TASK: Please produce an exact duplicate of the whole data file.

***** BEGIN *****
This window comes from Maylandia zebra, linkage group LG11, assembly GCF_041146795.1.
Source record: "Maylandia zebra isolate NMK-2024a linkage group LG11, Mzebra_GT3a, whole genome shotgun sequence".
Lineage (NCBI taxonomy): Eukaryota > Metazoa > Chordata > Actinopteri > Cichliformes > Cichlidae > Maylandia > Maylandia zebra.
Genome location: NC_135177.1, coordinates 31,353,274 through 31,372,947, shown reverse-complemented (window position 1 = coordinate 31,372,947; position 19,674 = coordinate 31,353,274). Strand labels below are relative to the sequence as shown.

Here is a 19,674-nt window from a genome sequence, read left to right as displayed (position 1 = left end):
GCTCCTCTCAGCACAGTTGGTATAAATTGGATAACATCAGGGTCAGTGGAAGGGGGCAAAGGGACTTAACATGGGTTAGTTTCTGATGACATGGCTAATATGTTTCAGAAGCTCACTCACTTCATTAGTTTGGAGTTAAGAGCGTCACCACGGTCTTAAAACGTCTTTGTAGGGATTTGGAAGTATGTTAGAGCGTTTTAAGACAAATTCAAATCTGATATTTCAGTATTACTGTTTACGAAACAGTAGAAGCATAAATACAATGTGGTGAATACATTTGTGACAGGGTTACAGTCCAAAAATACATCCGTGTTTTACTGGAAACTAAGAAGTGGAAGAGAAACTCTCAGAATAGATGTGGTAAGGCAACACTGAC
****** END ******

This window comes from Maylandia zebra, linkage group LG11, assembly GCF_041146795.1.
Source record: "Maylandia zebra isolate NMK-2024a linkage group LG11, Mzebra_GT3a, whole genome shotgun sequence".
Lineage (NCBI taxonomy): Eukaryota > Metazoa > Chordata > Actinopteri > Cichliformes > Cichlidae > Maylandia > Maylandia zebra.
Genome location: NC_135177.1, coordinates 31,353,274 through 31,372,947, shown reverse-complemented (window position 1 = coordinate 31,372,947; position 19,674 = coordinate 31,353,274). Strand labels below are relative to the sequence as shown.

Here is a 19,674-nt window from a genome sequence, read left to right as displayed (position 1 = left end):
GCTCCTCTCAGCACAGTTGGTATAAATTGGATAACATCAGGGTCAGTGGAAGGGGGCAAAGGGACTTAACATGGGTTAGTTTCTGATGACATGGCTAATATGTTTCAGAAGCTCACTCACTTCATTAGTTTGGAGTTAAGAGCGTCACCACGGTCTTAAAACGTCTTTGTAGGGATTTGGAAGTATGTTAGAGCGTTTTAAGACAAATTCAAATCTGATATTTCAGTATTACTGTTTACGAAACAGTAGAAGCATAAATACAATGTGGTGAATACATTTGTGACAGGGTTACAGTCCAAAAATACATCCGTGTTTTACTGGAAACTAAGAAGTGGAAGAGAAACTCTCAGAATAGATGTGGTAAGGCAACACTGAC